I created a simple mechanism where every Monday each team member would write on a post-it note: Updates, Discussions, or Meetings. This allowed us to quickly see everything that is going on, leave time for quick discussions and get on the calendar longer conversations that needed to be had. Additionally, we would hold daily standing meetings with the outline for our day followed by a "low" and "high," meaning something that happened to them recently that was unfortunate or difficult along with something fun and exciting. This allowed us to continue to understand each other as whole people and be considerate of each other's needs while in the workplace.
How can we most effectively work with each other, while staying sensitive to each other's differences and needs?
Everyone works differently. Some are more analytical, some are more intuitive, some are planners, some are more in the moment. I asked each team member to make a post of their communication preferences and after a discussion, place them at their desk. This way each of us can keep in mind the best way to get through to and work with each other. You can see my workplace preferences on the left.
Goodbye Dinner with DFA Team
Staff Retreat at Lake Michigan
Individual Communication Preferences
Business Model Design
How can we increase our funding while aligning with our mission of students working on local and social design projects?
I created a new revenue stream for Design for America by securing a variety of corporate sponsored projects. The initiative recruits 5 teams from 5 universities to conduct 10-week projects facilitated virtually by DFA and then presented at the company's headquarters. Here DFA provides value to the company not only by the fresh ideas presented by the students but also creates a talent pipeline for the sponsoring company, while students work on socially relevant topics aligned with the company's bottom line. The projects were very well received and the program is now ongoing. Some sample projects I secured include:
How can we increase the brand awareness of the Alliance for Community Development?
The Capital Connections Conference is an annual event hosted by the Alliance for Community Development. In my first year organizing the event, I brought in renowned speaker and activist, Rev. Jesse Jackson, secured $15k in pitch prize money through our partner, I doubled the attendance, tripled the ticket sales and received an overall 4.2 out 5 satisfaction rating from audience members. Check out a recap of the event here.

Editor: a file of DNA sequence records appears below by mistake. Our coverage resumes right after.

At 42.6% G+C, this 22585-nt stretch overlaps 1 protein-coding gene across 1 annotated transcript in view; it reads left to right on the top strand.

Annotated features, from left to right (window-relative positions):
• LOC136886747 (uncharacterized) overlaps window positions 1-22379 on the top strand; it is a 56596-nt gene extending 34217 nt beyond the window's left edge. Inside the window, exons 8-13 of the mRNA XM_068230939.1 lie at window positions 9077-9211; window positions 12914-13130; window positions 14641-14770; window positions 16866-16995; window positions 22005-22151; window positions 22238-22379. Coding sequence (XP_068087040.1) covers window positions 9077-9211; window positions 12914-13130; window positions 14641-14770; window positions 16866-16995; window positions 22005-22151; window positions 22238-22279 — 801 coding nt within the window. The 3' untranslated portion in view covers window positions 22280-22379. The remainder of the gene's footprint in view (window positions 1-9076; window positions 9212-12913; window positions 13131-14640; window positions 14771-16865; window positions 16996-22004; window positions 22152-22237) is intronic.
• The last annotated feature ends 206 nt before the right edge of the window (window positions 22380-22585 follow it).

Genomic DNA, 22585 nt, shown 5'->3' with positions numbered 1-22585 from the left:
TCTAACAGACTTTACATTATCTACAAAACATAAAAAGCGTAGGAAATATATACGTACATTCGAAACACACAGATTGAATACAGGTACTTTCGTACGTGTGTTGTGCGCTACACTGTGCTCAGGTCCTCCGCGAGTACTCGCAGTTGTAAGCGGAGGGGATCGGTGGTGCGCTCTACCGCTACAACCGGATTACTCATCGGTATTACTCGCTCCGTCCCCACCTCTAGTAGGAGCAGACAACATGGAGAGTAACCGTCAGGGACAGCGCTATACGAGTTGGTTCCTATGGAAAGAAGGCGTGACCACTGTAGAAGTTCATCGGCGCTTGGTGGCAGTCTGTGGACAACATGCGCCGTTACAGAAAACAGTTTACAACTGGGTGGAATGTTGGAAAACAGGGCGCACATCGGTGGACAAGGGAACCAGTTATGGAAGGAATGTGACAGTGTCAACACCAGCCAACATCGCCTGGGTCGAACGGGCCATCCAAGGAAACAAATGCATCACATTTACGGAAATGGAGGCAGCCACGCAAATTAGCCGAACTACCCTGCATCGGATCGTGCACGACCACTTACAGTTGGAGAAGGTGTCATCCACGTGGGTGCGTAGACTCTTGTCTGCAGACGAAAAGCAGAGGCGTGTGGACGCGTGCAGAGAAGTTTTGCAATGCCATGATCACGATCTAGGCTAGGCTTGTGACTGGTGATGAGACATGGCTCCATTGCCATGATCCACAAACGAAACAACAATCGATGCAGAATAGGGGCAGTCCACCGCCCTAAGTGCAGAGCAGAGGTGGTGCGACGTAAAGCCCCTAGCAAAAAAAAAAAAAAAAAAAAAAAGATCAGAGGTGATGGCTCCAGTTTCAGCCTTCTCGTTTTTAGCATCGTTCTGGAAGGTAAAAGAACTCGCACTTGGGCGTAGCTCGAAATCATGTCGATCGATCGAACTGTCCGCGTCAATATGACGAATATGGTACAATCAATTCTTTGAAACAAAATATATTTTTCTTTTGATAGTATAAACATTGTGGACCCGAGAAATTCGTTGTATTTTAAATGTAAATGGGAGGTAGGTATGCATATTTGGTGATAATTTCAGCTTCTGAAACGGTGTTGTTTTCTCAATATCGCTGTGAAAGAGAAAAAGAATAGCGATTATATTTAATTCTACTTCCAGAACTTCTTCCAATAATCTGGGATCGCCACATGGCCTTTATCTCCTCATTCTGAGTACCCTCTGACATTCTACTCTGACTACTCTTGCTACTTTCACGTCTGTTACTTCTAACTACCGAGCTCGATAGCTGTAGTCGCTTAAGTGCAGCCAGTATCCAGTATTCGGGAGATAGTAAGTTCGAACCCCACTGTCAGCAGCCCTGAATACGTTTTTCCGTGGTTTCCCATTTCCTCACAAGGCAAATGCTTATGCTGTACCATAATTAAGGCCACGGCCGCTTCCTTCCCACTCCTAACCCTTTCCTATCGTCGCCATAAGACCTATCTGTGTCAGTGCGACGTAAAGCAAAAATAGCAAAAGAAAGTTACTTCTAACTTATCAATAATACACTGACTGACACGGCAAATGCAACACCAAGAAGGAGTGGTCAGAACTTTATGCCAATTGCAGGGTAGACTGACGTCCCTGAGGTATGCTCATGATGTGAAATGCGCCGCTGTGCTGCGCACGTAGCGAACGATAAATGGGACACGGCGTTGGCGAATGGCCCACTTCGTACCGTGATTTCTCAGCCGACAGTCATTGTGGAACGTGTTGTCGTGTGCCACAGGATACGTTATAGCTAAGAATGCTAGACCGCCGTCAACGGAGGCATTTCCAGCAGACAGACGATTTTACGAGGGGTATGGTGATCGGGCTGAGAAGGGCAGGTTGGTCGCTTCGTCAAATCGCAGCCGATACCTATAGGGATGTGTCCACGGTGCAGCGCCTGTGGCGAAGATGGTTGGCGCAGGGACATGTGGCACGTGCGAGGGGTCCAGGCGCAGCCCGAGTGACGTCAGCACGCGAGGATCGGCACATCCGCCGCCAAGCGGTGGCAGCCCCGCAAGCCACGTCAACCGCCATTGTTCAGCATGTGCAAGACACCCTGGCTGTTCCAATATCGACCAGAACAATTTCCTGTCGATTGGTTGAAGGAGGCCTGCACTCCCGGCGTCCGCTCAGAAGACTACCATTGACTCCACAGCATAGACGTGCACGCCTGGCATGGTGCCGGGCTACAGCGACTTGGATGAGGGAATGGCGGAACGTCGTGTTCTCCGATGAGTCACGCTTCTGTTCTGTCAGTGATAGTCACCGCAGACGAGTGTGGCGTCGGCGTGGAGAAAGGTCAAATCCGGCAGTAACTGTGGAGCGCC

DFA Leadership Studio:
How can we equip DFA studio leaders with the knowledge, skills, and abilities to lead an effective studio on their campus?
DFA's Leadership Studio is the flagship training experience for campus leaders to deepen their leadership skills and knowledge in human-centered design to then bring this practice back to their colleges. As the creator of the weekend's training program, my role ranged from curriculum designer and fundraiser to designer of the collateral and managing our team to ensure a seamless event.
Past Leadership Studio projects I developed include enhancing the lives of those touched by:
Enhancing the Lives of those touched by Down Syndrome
Leadership Studio 2015. Featured on ABC.
Enhancing the Lives of those Touched by Breast Cancer
Leadership Studio 2014. Sponsored by 3M.
I have been teaching at the college level since I was 23 at the Rhode Island School of Design, Pratt, and Northwestern University (NU). I take great pride in the development of my students and their progress. On the left you will see a few samples of students' work from NU.
The intention of this course was to introduce students to the power of design as a differentiator in the marketplace and expression of form. We as humans surround ourselves with designed objects that represent a part of ourselves- either a memory from our past sparking a sense of nostalgia, something that represents our current identity and who we perceive ourselves to be, or an aspiration for the future and who we want to become. It was the goal of this class to equip students with an introduction into industrial design to more deeply understand the impact the design world has on our lives and culture.
I am grateful for the numerous opportunities I've had to share my passion. On the left is my TEDx talk along with a recent feature on KTVU News and below are selected speaking engagements and publications.
2016 KTVU News, Oakland, CA Interviewee: “Tech Equity in Oakland."
2009 April Brown University, Providence, RI Guest Judge: Social Innovation Business Competition
2009 March Metropolis Magazine Interviewee: “Products for a New Age”
In addition to the above, I have facilitated design-thinking workshops and lectured at dozens of universities across the US including Vanderbilt, UCLA, Duke, Yale, Cornell, Dartmouth, UC Berkeley, Case-Western Reserve and more.